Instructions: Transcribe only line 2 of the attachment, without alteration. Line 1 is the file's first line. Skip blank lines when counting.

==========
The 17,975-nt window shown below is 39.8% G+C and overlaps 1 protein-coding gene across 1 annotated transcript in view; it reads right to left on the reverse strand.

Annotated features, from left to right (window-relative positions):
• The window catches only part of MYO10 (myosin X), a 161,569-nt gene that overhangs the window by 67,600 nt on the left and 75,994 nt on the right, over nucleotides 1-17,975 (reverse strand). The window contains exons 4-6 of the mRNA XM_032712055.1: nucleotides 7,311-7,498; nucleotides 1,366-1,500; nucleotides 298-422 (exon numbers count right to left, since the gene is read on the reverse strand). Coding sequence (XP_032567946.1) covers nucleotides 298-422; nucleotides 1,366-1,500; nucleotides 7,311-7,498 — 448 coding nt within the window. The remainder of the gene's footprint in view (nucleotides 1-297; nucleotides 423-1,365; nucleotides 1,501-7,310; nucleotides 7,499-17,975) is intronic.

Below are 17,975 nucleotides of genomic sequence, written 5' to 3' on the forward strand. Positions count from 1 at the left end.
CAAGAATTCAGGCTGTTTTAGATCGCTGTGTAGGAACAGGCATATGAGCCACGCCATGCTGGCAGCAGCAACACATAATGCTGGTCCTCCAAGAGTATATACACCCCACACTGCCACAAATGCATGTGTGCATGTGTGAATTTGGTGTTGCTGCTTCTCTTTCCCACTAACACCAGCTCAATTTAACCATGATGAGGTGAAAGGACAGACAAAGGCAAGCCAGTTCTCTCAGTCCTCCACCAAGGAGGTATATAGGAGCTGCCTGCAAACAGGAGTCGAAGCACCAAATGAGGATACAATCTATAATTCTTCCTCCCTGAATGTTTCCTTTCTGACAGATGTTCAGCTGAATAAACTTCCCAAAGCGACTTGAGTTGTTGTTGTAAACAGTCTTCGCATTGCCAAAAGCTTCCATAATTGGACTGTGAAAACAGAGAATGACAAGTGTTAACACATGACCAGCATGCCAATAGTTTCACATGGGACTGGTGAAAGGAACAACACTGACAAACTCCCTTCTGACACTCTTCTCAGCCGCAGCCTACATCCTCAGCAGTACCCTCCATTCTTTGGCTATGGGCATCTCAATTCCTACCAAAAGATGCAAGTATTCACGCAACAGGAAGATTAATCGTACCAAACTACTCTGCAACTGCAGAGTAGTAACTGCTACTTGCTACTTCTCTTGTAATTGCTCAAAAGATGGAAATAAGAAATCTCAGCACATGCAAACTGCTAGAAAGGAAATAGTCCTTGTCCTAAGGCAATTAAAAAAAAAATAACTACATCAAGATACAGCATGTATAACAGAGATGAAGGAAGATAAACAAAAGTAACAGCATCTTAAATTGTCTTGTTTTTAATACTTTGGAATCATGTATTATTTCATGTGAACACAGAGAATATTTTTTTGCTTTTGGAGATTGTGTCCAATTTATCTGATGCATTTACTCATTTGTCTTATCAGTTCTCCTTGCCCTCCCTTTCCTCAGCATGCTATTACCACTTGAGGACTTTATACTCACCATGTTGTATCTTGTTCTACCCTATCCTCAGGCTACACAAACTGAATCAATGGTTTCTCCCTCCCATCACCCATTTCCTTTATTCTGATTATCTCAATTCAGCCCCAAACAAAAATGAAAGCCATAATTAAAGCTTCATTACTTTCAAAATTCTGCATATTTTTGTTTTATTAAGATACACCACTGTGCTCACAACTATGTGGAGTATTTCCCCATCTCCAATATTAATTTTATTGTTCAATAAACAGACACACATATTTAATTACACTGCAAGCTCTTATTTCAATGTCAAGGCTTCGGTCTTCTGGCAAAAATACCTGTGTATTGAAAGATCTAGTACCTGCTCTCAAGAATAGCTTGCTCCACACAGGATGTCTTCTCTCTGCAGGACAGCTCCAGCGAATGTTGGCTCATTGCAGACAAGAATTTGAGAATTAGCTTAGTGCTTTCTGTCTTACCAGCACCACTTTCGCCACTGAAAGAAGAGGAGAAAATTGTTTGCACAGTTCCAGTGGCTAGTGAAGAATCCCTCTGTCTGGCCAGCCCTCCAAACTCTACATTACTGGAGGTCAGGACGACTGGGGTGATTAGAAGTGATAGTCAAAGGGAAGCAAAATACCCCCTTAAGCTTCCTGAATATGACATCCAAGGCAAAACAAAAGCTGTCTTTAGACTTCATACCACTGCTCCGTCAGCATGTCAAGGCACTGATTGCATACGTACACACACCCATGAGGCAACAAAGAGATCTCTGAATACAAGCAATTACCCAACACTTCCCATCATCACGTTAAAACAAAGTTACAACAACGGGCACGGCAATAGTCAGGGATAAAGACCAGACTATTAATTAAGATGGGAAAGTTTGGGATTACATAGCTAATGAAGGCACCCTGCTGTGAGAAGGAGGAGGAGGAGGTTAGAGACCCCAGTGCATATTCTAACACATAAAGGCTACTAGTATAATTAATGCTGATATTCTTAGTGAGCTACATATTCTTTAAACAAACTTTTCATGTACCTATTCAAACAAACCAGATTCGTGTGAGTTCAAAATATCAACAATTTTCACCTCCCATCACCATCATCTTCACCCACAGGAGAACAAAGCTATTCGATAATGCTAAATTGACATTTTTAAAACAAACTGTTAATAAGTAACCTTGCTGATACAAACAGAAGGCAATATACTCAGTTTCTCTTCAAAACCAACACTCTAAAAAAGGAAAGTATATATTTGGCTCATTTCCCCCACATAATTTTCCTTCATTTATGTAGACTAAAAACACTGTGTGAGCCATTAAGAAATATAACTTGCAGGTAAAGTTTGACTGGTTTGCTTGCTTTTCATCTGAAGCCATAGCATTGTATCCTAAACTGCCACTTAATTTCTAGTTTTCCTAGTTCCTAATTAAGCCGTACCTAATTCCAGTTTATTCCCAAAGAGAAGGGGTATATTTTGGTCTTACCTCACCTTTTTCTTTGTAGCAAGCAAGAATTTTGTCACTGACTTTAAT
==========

Annotated features, from left to right (window-relative positions):